Just seeing f or mp, or even First time mf, second time ff at the beginning of a section helps the performer in their interpretation. Additional items like crescendo lines are also useful and provide more definition. Deliberate items having to do with attack can even further enhance your composition. These include staccato, portato or stress markings, arpeggios or rolls, accents and fermatas. Showing pedaling is usually not as critical, but in certain cases it can be helpful. If setting up a pattern, the first two or so measures of pedaling can be displayed followed by simile indicating a continuation of that pattern in a similar manner. If you also want to be specific about phrasing, good phrase markings help define legato sections and when a player should break a pattern, something that can enhance the melodic line and also add more definition to the pedaling as well. This can also be done by altering beam breaks, but that method should be approached with caution. Finally, octave shifts need to be well placed so the starting and ending note of an 8va or 8vb section are obvious. For well-marked compositions, more really is more when there is a specific ideal for performance, and less is also more if that determination is to be left to the performer.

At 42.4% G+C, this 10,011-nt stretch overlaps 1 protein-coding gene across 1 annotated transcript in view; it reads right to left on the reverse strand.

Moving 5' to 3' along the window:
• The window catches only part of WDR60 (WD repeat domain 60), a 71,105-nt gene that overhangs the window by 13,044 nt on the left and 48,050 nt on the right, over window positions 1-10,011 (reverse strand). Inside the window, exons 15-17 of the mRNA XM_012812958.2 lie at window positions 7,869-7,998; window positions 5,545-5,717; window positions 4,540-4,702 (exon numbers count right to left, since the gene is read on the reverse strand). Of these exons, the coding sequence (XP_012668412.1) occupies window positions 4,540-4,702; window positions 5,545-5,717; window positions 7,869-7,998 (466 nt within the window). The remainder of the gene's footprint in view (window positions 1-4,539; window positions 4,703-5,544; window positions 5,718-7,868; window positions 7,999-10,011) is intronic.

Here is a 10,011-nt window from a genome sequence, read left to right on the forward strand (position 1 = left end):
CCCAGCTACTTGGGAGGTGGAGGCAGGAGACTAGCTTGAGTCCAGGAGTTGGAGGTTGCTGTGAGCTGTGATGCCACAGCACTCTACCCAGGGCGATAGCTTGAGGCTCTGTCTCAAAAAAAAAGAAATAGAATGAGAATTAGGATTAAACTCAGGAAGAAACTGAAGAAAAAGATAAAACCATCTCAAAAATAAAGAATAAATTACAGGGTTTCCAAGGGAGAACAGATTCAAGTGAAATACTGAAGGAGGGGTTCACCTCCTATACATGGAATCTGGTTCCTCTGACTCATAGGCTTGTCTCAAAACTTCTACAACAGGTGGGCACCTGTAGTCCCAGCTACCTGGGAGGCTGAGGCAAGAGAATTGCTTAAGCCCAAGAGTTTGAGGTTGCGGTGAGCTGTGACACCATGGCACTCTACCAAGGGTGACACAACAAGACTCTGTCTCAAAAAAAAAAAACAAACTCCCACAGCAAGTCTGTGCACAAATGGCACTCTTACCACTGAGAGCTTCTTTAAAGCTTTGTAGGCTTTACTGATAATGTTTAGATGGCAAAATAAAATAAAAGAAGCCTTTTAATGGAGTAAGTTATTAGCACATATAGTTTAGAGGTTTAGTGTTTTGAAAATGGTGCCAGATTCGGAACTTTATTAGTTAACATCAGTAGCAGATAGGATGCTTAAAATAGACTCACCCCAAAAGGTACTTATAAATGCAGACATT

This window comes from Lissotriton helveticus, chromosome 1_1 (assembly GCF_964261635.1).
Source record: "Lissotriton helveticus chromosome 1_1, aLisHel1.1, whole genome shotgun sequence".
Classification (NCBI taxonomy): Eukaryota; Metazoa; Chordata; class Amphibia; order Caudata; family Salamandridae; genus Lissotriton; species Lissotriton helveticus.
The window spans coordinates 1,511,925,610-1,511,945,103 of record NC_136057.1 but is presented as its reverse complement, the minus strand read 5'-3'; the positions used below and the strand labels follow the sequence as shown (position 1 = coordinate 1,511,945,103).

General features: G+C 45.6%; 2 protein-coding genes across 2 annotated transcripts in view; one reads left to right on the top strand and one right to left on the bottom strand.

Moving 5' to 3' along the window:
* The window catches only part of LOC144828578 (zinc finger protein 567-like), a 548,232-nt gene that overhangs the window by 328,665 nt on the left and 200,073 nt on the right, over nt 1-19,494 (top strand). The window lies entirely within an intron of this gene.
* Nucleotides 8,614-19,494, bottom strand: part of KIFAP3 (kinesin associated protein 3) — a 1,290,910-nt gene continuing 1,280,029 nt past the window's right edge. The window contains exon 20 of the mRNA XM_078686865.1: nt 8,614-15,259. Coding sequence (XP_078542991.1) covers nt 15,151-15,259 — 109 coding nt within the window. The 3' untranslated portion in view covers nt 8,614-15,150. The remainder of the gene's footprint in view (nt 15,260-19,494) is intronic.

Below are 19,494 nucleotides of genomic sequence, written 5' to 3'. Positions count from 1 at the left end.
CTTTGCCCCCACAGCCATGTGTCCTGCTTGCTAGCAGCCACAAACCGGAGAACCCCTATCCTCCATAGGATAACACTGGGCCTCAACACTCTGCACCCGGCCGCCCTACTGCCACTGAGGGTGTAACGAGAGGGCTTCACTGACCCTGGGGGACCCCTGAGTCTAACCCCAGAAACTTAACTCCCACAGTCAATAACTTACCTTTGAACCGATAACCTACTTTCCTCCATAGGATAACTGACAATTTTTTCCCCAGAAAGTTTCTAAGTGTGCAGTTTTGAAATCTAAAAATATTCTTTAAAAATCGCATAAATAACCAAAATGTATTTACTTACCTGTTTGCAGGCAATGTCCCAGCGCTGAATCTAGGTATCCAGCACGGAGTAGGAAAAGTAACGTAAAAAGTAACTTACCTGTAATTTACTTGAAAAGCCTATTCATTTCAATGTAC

• Readability: This concept relates to any form of notation, be it by hand, offset printing plates, or computer. Most of these give the composer a great deal of flexibility in terms of visual presentation of the rag. The most obvious component of this should be measure spacing and width, which can vary depending on how dense the notes are within a measure. Most software programs can also alter individual spacing of notes or beats within a measure as well. The example shown here is certainly easier to read than the one above. However, measure 1 is spaced wider than is necessary, and measure 2 is squeezed too tightly to be read. Measure 3 is marginally compressed, but still readable, and measures 4 and 5 are near the default width as per the software.